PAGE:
Wayne Denniston may not have taken the high profile role in the now celebrated defamation win for Johnny Depp but an interview with Law.com revealed the factors that lead to his current success as a key player at Brown Rudnick.
The following interview was published by Brown Rudnick.
Partner Wayne Dennison, who played a critical role on the Brown Rudnick team that won a jury verdict for actor Johnny Depp in June, was featured in Law.com’s “How I Made It” Q&A series.
The Sept. 2 profile revealed that Dennison has spent his entire career at Brown Rudnick since starting as a co-op student in February 1991 during his final year at Northeastern University School of Law. He has worked full-time as a lawyer at the Firm since the completion of a two-year appellate clerkship in August 1993.
Dennison, a practice group leader of the Firm’s Litigation & Arbitration practice, said he has held a leadership role in Brown Rudnick’s Dispute Resolution & Restructuring Department, for nearly 20 years.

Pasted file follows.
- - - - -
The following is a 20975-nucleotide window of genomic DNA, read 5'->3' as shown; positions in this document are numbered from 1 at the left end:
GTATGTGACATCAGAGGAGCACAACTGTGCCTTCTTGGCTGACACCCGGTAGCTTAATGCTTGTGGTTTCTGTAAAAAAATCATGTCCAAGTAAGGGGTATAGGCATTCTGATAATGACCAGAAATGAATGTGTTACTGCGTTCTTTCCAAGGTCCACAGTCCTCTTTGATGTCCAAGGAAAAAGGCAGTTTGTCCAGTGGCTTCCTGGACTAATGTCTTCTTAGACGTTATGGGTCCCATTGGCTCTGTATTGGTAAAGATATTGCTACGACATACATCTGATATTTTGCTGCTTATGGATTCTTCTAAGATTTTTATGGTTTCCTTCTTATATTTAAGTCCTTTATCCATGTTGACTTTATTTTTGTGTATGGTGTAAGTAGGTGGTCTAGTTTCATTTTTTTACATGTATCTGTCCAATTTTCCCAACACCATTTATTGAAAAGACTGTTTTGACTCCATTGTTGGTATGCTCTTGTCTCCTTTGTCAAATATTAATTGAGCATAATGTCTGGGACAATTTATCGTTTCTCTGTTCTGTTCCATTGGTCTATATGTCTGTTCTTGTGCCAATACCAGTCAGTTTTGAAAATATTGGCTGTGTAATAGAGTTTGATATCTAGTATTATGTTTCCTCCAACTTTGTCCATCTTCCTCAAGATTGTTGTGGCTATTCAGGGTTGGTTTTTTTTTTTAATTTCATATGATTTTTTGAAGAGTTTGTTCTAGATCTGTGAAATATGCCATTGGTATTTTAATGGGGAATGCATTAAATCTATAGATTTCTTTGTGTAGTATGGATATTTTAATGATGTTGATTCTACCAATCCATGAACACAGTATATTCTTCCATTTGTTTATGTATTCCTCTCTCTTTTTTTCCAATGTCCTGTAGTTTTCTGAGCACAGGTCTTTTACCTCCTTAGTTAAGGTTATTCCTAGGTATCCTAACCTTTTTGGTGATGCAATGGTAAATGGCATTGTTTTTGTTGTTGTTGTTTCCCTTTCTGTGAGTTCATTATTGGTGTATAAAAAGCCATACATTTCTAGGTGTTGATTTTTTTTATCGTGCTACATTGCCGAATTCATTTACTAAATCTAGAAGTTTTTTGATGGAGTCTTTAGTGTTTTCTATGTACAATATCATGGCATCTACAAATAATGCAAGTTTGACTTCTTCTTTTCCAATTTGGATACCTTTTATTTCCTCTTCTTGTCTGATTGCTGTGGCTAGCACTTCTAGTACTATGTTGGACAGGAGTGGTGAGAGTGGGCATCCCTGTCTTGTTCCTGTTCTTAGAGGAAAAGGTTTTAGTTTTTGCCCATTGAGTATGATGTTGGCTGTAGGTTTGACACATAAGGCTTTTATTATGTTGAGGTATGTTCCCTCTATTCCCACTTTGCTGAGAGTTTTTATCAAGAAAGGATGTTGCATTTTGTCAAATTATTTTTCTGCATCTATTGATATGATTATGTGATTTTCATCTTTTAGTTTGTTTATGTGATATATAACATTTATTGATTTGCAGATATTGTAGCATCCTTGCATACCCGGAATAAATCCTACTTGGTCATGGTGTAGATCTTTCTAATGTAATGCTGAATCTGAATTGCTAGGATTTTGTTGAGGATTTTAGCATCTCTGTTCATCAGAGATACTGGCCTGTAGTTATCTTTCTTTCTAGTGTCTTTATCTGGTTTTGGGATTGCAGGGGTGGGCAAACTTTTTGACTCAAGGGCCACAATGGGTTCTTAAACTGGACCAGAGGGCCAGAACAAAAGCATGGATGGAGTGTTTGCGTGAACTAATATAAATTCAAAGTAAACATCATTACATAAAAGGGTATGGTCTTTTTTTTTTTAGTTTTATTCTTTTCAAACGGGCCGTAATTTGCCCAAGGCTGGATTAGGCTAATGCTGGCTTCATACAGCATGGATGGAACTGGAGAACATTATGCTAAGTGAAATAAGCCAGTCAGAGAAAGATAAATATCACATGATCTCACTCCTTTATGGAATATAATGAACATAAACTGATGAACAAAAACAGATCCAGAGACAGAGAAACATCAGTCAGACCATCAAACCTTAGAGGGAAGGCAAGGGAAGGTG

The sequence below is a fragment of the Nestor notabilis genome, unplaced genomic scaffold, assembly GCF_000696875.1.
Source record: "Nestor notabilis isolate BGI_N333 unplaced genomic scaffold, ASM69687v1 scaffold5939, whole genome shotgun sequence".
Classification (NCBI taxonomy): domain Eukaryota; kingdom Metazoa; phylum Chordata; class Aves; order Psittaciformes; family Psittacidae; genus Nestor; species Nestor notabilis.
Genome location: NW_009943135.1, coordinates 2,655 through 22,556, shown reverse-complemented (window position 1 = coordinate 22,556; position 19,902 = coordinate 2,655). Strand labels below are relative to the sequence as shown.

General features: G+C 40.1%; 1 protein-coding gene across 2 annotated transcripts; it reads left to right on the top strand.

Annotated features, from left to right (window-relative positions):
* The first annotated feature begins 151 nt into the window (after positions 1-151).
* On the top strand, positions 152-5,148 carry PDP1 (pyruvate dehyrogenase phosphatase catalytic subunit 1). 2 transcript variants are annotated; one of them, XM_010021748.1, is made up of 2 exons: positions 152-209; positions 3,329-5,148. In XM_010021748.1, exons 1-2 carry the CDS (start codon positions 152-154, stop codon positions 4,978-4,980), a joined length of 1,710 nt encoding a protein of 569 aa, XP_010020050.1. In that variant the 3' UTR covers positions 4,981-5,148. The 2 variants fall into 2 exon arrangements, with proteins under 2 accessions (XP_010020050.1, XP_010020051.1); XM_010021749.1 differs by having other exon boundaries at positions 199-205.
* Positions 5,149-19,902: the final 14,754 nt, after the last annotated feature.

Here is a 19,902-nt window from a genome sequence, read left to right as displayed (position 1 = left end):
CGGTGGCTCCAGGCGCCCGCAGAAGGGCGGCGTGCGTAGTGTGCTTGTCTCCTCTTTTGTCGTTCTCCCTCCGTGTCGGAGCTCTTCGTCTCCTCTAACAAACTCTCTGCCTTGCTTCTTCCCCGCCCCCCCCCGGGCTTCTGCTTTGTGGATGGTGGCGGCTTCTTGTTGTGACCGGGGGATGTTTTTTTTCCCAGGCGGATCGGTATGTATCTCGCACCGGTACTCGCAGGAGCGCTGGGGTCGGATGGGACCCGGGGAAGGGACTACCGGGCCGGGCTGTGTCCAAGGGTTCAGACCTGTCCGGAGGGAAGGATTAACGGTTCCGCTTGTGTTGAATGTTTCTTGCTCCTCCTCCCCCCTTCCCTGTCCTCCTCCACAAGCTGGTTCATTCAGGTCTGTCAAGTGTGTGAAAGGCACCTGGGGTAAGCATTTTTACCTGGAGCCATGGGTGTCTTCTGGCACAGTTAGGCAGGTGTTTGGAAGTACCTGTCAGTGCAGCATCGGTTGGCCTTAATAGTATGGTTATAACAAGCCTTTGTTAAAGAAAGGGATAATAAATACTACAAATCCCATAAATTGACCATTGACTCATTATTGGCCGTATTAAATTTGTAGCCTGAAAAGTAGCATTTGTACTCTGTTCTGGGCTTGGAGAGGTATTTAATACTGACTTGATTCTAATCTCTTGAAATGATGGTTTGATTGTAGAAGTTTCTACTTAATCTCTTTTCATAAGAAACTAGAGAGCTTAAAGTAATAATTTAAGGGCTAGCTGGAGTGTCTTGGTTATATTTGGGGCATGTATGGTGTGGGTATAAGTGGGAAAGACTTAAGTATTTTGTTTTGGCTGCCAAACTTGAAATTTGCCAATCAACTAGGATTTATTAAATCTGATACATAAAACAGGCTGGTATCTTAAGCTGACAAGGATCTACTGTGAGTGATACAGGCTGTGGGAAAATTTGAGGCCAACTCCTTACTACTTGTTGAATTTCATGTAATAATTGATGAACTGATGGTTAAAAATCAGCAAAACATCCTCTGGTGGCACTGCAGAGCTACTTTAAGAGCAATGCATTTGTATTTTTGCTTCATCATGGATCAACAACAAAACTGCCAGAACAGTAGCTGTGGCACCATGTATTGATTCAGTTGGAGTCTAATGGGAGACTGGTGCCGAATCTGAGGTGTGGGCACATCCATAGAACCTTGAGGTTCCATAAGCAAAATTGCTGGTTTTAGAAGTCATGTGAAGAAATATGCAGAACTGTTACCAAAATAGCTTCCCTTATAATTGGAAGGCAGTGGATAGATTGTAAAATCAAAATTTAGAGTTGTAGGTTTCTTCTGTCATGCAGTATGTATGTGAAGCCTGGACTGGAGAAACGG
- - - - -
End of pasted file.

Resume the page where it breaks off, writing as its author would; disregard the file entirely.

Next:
He was promoted to practice group leader soon after becoming an equity partner. Dennison served as one of the Firm’s principal lawyers representing Massachusetts in its action against the tobacco industry. He was promoted to equity partner following the national settlement of those claims.
Asked what was the deciding point for the Firm to appoint him to practice group leader, Dennison said, “I had demonstrated the ability to bind existing clients to the firm and to grow those client relationships. I have always been ‘user friendly’ as a lawyer to both internal and external clients. Although my performance in the tobacco case was likely a factor in the decision, the fact that I was able to build strong relationships at the firm and with a major telecommunications company as it sought to build out its wireless networks certainly also contributed.”
Dennison cited his parents as the greatest influence in his career that helped propel him to his current role. “They owned and operate a wholesale/retail electrical supply company, Mills Electrical Supply, in rural upstate New York for more than 60 years,” he explained.
“My cousin still owns and operates it. Despite the proliferation of big-box retailers in their space, my parents saw a market opportunity in extending credit to builders and contractors through job completion (when the building trades would ultimately get paid). This flexibility ensured the continued vitality and success of their business. It is the kind of lateral thinking that I have always sought to provide my own clients.”
Click here to read the full Q&A.